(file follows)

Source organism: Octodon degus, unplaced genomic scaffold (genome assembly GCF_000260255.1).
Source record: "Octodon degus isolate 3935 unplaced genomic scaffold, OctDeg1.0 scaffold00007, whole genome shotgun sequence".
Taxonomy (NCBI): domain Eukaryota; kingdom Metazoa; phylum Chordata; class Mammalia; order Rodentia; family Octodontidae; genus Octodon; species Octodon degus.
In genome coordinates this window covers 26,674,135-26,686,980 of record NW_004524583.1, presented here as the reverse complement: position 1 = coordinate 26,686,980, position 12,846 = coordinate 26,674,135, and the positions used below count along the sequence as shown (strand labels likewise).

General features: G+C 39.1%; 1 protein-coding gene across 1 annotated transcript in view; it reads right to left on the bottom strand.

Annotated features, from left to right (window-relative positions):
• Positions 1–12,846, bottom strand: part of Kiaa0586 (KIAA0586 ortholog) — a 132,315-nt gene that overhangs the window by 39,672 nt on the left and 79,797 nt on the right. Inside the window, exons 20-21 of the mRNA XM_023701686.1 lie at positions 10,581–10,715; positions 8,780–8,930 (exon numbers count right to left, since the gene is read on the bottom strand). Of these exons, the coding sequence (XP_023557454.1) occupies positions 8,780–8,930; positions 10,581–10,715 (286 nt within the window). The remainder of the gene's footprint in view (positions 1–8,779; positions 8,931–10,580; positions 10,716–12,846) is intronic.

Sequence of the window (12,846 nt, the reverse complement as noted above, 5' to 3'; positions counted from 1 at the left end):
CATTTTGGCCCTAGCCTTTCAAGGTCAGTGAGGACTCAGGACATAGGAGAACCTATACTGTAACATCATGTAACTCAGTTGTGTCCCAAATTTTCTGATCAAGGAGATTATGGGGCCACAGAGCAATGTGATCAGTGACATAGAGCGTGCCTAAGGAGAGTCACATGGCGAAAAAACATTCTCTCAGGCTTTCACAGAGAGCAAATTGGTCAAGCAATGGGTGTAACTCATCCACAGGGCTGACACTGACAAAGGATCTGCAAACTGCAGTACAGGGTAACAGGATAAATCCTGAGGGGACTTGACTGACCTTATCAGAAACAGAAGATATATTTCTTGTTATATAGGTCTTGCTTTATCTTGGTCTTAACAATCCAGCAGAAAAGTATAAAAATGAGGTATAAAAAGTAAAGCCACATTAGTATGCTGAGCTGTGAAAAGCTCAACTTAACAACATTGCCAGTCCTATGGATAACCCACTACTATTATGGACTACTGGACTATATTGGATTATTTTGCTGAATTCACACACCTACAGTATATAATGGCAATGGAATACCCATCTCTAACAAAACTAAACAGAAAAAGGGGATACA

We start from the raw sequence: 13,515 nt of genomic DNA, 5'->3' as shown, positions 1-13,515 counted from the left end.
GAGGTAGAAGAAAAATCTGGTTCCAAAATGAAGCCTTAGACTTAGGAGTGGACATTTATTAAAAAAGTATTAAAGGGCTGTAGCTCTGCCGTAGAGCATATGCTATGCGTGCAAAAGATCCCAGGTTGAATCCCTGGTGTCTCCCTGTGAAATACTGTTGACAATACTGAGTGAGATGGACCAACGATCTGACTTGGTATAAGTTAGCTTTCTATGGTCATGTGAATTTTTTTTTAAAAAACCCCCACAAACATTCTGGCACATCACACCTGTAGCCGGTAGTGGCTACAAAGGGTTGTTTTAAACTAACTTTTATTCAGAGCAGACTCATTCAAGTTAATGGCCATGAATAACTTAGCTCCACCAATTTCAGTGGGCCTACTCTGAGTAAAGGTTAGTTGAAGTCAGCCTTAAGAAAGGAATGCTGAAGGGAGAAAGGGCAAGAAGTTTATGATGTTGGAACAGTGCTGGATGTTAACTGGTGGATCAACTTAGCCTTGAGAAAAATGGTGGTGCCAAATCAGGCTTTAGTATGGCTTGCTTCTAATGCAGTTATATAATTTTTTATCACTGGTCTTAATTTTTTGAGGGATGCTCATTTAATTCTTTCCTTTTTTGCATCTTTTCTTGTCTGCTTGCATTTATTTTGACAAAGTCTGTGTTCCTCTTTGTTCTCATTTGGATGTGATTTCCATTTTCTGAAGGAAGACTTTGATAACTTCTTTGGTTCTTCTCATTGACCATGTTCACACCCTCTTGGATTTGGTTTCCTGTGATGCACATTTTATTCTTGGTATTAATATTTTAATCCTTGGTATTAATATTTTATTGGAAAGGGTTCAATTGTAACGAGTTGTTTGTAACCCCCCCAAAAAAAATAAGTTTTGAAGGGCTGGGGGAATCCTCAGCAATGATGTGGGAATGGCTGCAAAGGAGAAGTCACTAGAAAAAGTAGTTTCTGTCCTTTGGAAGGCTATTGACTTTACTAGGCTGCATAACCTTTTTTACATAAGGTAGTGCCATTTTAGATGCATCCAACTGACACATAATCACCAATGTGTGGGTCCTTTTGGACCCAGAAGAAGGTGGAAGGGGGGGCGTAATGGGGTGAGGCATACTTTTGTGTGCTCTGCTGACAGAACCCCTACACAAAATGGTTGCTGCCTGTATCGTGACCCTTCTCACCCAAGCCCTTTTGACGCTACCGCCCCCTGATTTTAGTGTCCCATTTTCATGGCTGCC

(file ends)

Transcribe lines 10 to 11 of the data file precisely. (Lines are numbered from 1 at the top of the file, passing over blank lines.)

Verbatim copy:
We start from the raw sequence: 13,515 nt of genomic DNA, 5'->3' as shown, positions 1-13,515 counted from the left end.
GAGGTAGAAGAAAAATCTGGTTCCAAAATGAAGCCTTAGACTTAGGAGTGGACATTTATTAAAAAAGTATTAAAGGGCTGTAGCTCTGCCGTAGAGCATATGCTATGCGTGCAAAAGATCCCAGGTTGAATCCCTGGTGTCTCCCTGTGAAATACTGTTGACAATACTGAGTGAGATGGACCAACGATCTGACTTGGTATAAGTTAGCTTTCTATGGTCATGTGAATTTTTTTTTAAAAAACCCCCACAAACATTCTGGCACATCACACCTGTAGCCGGTAGTGGCTACAAAGGGTTGTTTTAAACTAACTTTTATTCAGAGCAGACTCATTCAAGTTAATGGCCATGAATAACTTAGCTCCACCAATTTCAGTGGGCCTACTCTGAGTAAAGGTTAGTTGAAGTCAGCCTTAAGAAAGGAATGCTGAAGGGAGAAAGGGCAAGAAGTTTATGATGTTGGAACAGTGCTGGATGTTAACTGGTGGATCAACTTAGCCTTGAGAAAAATGGTGGTGCCAAATCAGGCTTTAGTATGGCTTGCTTCTAATGCAGTTATATAATTTTTTATCACTGGTCTTAATTTTTTGAGGGATGCTCATTTAATTCTTTCCTTTTTTGCATCTTTTCTTGTCTGCTTGCATTTATTTTGACAAAGTCTGTGTTCCTCTTTGTTCTCATTTGGATGTGATTTCCATTTTCTGAAGGAAGACTTTGATAACTTCTTTGGTTCTTCTCATTGACCATGTTCACACCCTCTTGGATTTGGTTTCCTGTGATGCACATTTTATTCTTGGTATTAATATTTTAATCCTTGGTATTAATATTTTATTGGAAAGGGTTCAATTGTAACGAGTTGTTTGTAACCCCCCCAAAAAAAATAAGTTTTGAAGGGCTGGGGGAATCCTCAGCAATGATGTGGGAATGGCTGCAAAGGAGAAGTCACTAGAAAAAGTAGTTTCTGTCCTTTGGAAGGCTATTGACTTTACTAGGCTGCATAACCTTTTTTACATAAGGTAGTGCCATTTTAGATGCATCCAACTGACACATAATCACCAATGTGTGGGTCCTTTTGGACCCAGAAGAAGGTGGAAGGGGGGGCGTAATGGGGTGAGGCATACTTTTGTGTGCTCTGCTGACAGAACCCCTACACAAAATGGTTGCTGCCTGTATCGTGACCCTTCTCACCCAAGCCCTTTTGACGCTACCGCCCCCTGATTTTAGTGTCCCATTTTCATGGCTGCC